Cu Chi, Vietnam, Mar 23 (EFE).- After authorities sacrificed their 13 dogs for fear they could spread Covid-19, Vietnamese couple Pham Minh Hung and Nguyen Thi Chi Em tried to overcome the trauma by adopting new puppies, toward whose care they spend a good part of their meager income.
In October Hung and Em, married 20 years, traveled the nearly 300 kilometers that separate the provinces of Long An and Ca Mau, in southern Vietnam, on their dilapidated motorcycle with their dogs, in search of work. When they arrived, they tested positive for Covid-19 and were admitted to hospital.
“At first I asked a police officer if the dogs could stay in a quarantine center and he said yes, but a doctor from the town said they could spread the disease and they wouldn’t let us,” Hung, the husband, told EFE in the modest room he rents with his wife and their dogs in Cu Chi, north of Ho Chi Minh City.
In the hospital, after leaving the 13 dogs with a veterinarian, they were told the doctor had asked authorities to euthanize the animals.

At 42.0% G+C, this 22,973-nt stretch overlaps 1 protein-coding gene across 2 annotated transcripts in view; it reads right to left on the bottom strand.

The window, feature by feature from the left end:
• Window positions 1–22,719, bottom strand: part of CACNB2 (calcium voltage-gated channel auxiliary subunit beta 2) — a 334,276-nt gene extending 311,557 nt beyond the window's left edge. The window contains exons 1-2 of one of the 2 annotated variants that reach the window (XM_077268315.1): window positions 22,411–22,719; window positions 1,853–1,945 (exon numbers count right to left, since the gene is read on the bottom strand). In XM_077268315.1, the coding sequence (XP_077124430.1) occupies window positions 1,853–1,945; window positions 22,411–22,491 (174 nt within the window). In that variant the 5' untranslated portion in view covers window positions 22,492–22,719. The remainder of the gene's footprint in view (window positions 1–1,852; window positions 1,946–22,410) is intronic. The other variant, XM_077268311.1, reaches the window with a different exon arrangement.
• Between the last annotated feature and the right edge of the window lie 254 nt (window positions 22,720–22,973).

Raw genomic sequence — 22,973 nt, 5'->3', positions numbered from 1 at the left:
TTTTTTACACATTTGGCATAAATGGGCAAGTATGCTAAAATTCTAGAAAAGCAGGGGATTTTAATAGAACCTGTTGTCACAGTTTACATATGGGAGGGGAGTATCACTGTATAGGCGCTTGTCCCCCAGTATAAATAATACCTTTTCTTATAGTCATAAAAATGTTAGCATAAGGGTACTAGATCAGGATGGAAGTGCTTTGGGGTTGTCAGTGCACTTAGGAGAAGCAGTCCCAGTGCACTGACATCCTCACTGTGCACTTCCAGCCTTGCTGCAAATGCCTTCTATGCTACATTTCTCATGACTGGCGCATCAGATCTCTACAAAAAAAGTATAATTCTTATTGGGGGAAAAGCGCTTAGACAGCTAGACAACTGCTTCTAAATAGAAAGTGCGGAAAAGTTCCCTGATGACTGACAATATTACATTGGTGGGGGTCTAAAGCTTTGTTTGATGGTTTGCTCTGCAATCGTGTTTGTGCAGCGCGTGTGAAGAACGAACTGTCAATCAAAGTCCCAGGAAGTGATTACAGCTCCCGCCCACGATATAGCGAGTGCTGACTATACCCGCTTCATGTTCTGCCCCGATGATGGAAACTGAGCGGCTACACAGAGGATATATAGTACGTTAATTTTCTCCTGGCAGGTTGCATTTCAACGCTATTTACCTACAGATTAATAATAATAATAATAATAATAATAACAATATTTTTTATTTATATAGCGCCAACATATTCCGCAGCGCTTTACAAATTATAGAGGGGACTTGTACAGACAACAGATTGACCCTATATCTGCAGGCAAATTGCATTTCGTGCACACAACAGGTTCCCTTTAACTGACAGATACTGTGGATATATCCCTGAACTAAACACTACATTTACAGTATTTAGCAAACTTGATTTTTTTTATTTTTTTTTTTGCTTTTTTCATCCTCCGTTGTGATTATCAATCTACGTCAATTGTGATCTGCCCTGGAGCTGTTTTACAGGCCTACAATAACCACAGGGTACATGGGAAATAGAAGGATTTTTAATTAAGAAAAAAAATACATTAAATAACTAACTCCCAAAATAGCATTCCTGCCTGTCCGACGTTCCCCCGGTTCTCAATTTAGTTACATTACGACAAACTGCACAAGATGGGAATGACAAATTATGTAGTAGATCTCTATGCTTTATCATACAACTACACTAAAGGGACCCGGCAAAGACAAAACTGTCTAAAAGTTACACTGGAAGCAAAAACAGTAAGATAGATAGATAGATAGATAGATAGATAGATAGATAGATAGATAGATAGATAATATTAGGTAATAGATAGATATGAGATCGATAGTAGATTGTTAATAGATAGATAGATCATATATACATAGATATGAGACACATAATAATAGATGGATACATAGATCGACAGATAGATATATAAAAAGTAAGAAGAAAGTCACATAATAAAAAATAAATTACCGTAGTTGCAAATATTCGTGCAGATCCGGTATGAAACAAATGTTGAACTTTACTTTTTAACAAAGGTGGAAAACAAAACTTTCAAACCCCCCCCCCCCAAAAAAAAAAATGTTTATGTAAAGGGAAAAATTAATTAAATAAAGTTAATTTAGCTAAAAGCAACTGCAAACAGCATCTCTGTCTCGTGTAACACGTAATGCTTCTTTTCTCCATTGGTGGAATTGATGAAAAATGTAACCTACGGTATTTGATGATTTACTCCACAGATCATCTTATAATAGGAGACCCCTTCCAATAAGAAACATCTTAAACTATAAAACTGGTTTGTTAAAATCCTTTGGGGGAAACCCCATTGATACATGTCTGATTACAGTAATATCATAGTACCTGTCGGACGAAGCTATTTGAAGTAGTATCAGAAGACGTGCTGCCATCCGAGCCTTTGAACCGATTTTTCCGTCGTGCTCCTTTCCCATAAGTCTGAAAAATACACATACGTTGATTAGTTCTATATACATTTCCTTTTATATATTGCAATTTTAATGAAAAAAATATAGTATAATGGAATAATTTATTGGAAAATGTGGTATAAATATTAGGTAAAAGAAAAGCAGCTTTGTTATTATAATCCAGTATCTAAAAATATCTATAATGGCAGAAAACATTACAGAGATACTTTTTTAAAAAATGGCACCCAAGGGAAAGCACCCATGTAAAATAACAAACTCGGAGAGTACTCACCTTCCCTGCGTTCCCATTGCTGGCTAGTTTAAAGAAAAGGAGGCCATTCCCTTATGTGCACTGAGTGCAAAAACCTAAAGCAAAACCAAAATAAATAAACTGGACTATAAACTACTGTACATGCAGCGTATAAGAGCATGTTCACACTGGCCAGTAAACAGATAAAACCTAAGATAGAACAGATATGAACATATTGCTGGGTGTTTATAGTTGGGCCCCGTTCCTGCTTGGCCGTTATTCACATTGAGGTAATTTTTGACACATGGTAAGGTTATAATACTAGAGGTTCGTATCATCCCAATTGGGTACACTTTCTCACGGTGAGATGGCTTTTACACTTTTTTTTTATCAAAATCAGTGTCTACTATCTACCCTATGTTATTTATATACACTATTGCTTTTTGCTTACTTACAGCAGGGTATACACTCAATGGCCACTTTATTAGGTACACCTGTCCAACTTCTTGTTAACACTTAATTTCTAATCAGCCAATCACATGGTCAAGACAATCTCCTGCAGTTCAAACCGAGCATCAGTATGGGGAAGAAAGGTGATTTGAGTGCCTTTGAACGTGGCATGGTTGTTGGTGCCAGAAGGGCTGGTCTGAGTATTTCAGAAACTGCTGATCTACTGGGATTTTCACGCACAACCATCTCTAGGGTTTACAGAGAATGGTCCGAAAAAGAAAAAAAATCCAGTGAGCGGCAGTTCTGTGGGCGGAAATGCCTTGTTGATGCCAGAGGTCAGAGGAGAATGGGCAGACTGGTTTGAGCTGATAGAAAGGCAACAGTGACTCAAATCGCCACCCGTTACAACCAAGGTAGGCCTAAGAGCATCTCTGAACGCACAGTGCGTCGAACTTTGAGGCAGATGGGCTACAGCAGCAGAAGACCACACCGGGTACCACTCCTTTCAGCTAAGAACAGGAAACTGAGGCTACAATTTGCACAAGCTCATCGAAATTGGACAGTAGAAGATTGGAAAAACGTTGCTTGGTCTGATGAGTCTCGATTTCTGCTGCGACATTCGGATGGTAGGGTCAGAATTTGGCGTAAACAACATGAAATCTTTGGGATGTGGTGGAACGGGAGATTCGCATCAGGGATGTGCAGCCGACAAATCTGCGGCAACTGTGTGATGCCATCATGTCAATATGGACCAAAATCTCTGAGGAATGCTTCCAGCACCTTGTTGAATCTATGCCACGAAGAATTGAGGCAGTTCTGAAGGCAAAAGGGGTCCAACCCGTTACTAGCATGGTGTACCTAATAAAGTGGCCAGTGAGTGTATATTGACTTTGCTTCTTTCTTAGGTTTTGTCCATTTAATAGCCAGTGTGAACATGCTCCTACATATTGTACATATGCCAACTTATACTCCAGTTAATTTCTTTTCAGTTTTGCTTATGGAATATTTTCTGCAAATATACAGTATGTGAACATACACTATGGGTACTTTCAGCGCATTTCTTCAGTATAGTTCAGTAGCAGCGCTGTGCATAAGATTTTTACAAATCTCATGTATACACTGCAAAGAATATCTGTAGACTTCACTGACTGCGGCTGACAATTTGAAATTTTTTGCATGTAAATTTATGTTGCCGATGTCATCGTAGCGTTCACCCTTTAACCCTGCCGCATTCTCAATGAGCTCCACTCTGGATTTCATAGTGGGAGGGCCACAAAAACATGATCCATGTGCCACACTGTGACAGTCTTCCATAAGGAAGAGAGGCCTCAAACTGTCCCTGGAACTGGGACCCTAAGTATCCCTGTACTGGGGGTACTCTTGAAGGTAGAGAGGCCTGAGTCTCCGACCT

“They burned them alive,” said Hung, 50, still feeling a mixture of anger and sadness, adding that he recalls the helplessness they felt at not being able to come out of their quarantine to rescue them.
When the episode occurred, Vietnam was still trying to stop the spread of Covid-19 with strict confinements that have been relaxed in recent months due to the high vaccination rate, with more than 90 percent of the population having at least two vaccines.
The story caused a lot of controversy in the country after spreading through the social network Tik Tok and many media outlets, prompting a call to end animal sacrifice to prevent the coronavirus pandemic. The initiative obtained 150,000 signatures.
In addition, the obvious poverty in which the couple lived generated a wave of generosity and they received donations worth 120 million dong ($ 5,200.) They used this to pay off old debts, buy dogs that were going to be euthanized in canine meat restaurants, medicine and rice for the most needy neighbors of their town.
Some of the dogs they bought from the restaurants and others they were given as gifts are part of the new family they have formed since then: six dogs with which they have moved to Cu Chi in search of job opportunities in construction, Hung’s profession.
“When we travel, two dogs go ahead on the motorcycle, one on top of me and three in a small cage. They like it, they are used to it,” said Em, who had remained silent with a rueful expression while her husband spoke about their previous pets. EFE